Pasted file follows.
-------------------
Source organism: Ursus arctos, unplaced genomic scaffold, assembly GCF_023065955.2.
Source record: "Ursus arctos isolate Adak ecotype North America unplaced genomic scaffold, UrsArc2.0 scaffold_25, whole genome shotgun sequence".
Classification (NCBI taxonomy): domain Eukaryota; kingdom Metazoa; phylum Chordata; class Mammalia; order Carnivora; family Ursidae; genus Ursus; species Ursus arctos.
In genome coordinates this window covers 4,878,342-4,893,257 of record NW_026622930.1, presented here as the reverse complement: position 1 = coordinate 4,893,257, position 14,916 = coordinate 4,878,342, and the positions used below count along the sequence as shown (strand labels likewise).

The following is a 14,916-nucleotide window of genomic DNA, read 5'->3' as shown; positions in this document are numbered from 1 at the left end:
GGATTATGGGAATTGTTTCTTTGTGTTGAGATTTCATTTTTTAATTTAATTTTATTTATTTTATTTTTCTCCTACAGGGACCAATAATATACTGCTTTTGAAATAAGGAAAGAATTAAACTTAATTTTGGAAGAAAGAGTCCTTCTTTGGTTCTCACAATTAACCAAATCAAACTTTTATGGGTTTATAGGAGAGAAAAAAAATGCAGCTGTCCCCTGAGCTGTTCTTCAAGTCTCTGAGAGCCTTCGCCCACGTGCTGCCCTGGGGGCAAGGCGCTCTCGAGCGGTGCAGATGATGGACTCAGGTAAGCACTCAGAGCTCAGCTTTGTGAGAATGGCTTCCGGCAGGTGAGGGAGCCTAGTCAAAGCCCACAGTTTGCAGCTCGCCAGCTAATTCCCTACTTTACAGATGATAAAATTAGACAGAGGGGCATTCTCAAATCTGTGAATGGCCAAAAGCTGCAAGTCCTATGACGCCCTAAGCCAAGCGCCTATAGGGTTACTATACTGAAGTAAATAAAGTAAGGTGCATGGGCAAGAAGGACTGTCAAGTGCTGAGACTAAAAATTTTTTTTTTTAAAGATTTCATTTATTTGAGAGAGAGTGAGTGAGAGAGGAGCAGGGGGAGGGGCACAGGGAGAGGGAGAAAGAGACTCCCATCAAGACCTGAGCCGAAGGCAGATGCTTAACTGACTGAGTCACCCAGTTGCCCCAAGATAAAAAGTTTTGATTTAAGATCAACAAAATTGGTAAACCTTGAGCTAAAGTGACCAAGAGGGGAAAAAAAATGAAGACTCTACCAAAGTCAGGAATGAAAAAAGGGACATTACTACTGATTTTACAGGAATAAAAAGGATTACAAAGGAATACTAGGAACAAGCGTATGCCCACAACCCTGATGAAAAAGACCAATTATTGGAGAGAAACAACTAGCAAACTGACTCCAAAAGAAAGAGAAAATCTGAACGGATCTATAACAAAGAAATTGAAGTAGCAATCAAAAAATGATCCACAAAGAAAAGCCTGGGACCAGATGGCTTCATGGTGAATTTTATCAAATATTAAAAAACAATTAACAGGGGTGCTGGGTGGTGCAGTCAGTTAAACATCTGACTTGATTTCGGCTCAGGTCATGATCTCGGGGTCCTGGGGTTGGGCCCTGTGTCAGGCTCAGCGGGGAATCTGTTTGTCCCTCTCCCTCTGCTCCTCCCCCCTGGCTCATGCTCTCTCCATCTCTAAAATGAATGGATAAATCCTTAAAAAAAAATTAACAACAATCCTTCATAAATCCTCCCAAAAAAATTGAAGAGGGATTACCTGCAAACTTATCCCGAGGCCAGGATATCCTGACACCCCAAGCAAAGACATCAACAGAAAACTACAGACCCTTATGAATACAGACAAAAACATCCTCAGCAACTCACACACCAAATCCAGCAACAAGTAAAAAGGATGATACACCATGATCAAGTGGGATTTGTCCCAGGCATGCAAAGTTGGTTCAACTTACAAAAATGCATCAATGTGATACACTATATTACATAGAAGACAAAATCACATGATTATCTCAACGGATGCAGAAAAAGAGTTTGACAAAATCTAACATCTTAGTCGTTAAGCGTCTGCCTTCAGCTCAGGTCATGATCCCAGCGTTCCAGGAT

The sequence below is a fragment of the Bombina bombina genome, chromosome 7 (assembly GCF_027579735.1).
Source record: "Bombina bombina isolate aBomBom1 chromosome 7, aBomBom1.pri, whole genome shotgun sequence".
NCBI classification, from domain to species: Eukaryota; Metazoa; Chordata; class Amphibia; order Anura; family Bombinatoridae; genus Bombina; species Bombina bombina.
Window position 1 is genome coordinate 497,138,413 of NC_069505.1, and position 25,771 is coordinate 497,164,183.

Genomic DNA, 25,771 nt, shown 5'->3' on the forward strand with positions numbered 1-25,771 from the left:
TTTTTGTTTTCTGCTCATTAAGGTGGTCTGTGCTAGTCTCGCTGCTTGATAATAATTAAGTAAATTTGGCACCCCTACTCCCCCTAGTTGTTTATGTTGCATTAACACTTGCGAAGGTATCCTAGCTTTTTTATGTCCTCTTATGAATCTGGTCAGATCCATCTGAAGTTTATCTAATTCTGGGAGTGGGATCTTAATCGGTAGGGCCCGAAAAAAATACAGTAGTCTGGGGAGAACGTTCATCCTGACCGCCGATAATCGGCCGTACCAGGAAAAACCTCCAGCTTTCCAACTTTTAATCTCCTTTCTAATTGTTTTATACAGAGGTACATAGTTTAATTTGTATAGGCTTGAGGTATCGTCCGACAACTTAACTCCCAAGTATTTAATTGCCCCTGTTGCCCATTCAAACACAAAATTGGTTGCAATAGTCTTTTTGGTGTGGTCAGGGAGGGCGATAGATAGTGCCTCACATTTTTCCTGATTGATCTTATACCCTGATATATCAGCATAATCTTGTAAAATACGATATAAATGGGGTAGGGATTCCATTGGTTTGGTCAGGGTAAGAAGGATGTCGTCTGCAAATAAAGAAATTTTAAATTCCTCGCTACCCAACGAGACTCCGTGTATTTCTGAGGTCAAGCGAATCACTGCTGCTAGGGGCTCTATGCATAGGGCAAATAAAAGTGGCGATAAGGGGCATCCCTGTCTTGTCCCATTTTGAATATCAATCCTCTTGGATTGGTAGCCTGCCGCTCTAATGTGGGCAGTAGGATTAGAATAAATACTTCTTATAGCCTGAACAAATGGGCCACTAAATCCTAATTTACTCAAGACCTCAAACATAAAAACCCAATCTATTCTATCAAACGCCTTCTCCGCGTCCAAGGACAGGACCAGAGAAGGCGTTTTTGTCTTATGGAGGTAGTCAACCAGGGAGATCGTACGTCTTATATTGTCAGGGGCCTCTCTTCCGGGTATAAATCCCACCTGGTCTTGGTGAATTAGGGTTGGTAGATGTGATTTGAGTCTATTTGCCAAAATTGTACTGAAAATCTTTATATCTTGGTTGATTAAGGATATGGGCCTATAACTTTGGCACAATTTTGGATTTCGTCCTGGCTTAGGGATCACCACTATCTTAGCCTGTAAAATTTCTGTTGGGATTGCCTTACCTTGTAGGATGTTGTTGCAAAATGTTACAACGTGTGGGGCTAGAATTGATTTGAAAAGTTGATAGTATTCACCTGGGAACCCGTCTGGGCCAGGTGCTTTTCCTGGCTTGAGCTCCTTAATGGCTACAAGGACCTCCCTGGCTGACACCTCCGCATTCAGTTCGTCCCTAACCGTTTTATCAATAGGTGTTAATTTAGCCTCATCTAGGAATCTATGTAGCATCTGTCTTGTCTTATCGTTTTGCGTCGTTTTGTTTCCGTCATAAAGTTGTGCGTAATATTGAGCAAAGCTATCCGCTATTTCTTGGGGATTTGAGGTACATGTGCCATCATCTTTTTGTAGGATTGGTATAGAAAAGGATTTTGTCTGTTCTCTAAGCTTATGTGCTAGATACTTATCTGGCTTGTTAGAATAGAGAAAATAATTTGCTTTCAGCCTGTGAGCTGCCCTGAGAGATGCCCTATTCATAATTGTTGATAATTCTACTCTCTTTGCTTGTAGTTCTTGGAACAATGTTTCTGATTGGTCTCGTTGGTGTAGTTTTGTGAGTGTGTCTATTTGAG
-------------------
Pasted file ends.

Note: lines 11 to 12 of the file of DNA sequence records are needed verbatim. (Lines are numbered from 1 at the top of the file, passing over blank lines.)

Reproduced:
Genomic DNA, 25,771 nt, shown 5'->3' on the forward strand with positions numbered 1-25,771 from the left:
TTTTTGTTTTCTGCTCATTAAGGTGGTCTGTGCTAGTCTCGCTGCTTGATAATAATTAAGTAAATTTGGCACCCCTACTCCCCCTAGTTGTTTATGTTGCATTAACACTTGCGAAGGTATCCTAGCTTTTTTATGTCCTCTTATGAATCTGGTCAGATCCATCTGAAGTTTATCTAATTCTGGGAGTGGGATCTTAATCGGTAGGGCCCGAAAAAAATACAGTAGTCTGGGGAGAACGTTCATCCTGACCGCCGATAATCGGCCGTACCAGGAAAAACCTCCAGCTTTCCAACTTTTAATCTCCTTTCTAATTGTTTTATACAGAGGTACATAGTTTAATTTGTATAGGCTTGAGGTATCGTCCGACAACTTAACTCCCAAGTATTTAATTGCCCCTGTTGCCCATTCAAACACAAAATTGGTTGCAATAGTCTTTTTGGTGTGGTCAGGGAGGGCGATAGATAGTGCCTCACATTTTTCCTGATTGATCTTATACCCTGATATATCAGCATAATCTTGTAAAATACGATATAAATGGGGTAGGGATTCCATTGGTTTGGTCAGGGTAAGAAGGATGTCGTCTGCAAATAAAGAAATTTTAAATTCCTCGCTACCCAACGAGACTCCGTGTATTTCTGAGGTCAAGCGAATCACTGCTGCTAGGGGCTCTATGCATAGGGCAAATAAAAGTGGCGATAAGGGGCATCCCTGTCTTGTCCCATTTTGAATATCAATCCTCTTGGATTGGTAGCCTGCCGCTCTAATGTGGGCAGTAGGATTAGAATAAATACTTCTTATAGCCTGAACAAATGGGCCACTAAATCCTAATTTACTCAAGACCTCAAACATAAAAACCCAATCTATTCTATCAAACGCCTTCTCCGCGTCCAAGGACAGGACCAGAGAAGGCGTTTTTGTCTTATGGAGGTAGTCAACCAGGGAGATCGTACGTCTTATATTGTCAGGGGCCTCTCTTCCGGGTATAAATCCCACCTGGTCTTGGTGAATTAGGGTTGGTAGATGTGATTTGAGTCTATTTGCCAAAATTGTACTGAAAATCTTTATATCTTGGTTGATTAAGGATATGGGCCTATAACTTTGGCACAATTTTGGATTTCGTCCTGGCTTAGGGATCACCACTATCTTAGCCTGTAAAATTTCTGTTGGGATTGCCTTACCTTGTAGGATGTTGTTGCAAAATGTTACAACGTGTGGGGCTAGAATTGATTTGAAAAGTTGATAGTATTCACCTGGGAACCCGTCTGGGCCAGGTGCTTTTCCTGGCTTGAGCTCCTTAATGGCTACAAGGACCTCCCTGGCTGACACCTCCGCATTCAGTTCGTCCCTAACCGTTTTATCAATAGGTGTTAATTTAGCCTCATCTAGGAATCTATGTAGCATCTGTCTTGTCTTATCGTTTTGCGTCGTTTTGTTTCCGTCATAAAGTTGTGCGTAATATTGAGCAAAGCTATCCGCTATTTCTTGGGGATTTGAGGTACATGTGCCATCATCTTTTTGTAGGATTGGTATAGAAAAGGATTTTGTCTGTTCTCTAAGCTTATGTGCTAGATACTTATCTGGCTTGTTAGAATAGAGAAAATAATTTGCTTTCAGCCTGTGAGCTGCCCTGAGAGATGCCCTATTCATAATTGTTGATAATTCTACTCTCTTTGCTTGTAGTTCTTGGAACAATGTTTCTGATTGGTCTCGTTGGTGTAGTTTTGTGAGTGTGTCTATTTGAG